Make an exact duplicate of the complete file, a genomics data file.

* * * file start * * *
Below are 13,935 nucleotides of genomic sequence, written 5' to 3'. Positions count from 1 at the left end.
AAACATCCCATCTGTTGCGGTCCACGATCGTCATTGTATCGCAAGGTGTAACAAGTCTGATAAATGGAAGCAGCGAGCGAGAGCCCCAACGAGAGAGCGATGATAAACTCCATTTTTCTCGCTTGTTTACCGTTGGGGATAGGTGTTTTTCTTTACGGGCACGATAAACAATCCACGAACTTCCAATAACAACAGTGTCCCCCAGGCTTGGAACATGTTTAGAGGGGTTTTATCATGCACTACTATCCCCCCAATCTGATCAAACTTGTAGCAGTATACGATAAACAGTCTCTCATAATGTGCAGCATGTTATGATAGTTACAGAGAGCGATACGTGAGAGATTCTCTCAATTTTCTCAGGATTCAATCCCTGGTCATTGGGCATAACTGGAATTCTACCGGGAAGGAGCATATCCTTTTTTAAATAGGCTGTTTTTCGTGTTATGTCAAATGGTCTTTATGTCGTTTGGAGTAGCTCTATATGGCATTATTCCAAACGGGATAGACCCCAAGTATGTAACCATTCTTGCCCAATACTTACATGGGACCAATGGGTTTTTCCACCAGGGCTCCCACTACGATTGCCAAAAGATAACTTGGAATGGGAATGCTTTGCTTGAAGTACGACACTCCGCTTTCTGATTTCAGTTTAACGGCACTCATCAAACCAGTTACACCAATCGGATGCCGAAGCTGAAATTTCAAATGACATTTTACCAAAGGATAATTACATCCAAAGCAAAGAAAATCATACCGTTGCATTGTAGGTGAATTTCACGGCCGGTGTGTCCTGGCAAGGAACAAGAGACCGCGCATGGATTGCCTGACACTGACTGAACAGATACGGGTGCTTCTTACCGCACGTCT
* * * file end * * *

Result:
Below are 13,935 nucleotides of genomic sequence, written 5' to 3'. Positions count from 1 at the left end.
AAACATCCCATCTGTTGCGGTCCACGATCGTCATTGTATCGCAAGGTGTAACAAGTCTGATAAATGGAAGCAGCGAGCGAGAGCCCCAACGAGAGAGCGATGATAAACTCCATTTTTCTCGCTTGTTTACCGTTGGGGATAGGTGTTTTTCTTTACGGGCACGATAAACAATCCACGAACTTCCAATAACAACAGTGTCCCCCAGGCTTGGAACATGTTTAGAGGGGTTTTATCATGCACTACTATCCCCCCAATCTGATCAAACTTGTAGCAGTATACGATAAACAGTCTCTCATAATGTGCAGCATGTTATGATAGTTACAGAGAGCGATACGTGAGAGATTCTCTCAATTTTCTCAGGATTCAATCCCTGGTCATTGGGCATAACTGGAATTCTACCGGGAAGGAGCATATCCTTTTTTAAATAGGCTGTTTTTCGTGTTATGTCAAATGGTCTTTATGTCGTTTGGAGTAGCTCTATATGGCATTATTCCAAACGGGATAGACCCCAAGTATGTAACCATTCTTGCCCAATACTTACATGGGACCAATGGGTTTTTCCACCAGGGCTCCCACTACGATTGCCAAAAGATAACTTGGAATGGGAATGCTTTGCTTGAAGTACGACACTCCGCTTTCTGATTTCAGTTTAACGGCACTCATCAAACCAGTTACACCAATCGGATGCCGAAGCTGAAATTTCAAATGACATTTTACCAAAGGATAATTACATCCAAAGCAAAGAAAATCATACCGTTGCATTGTAGGTGAATTTCACGGCCGGTGTGTCCTGGCAAGGAACAAGAGACCGCGCATGGATTGCCTGACACTGACTGAACAGATACGGGTGCTTCTTACCGCACGTCT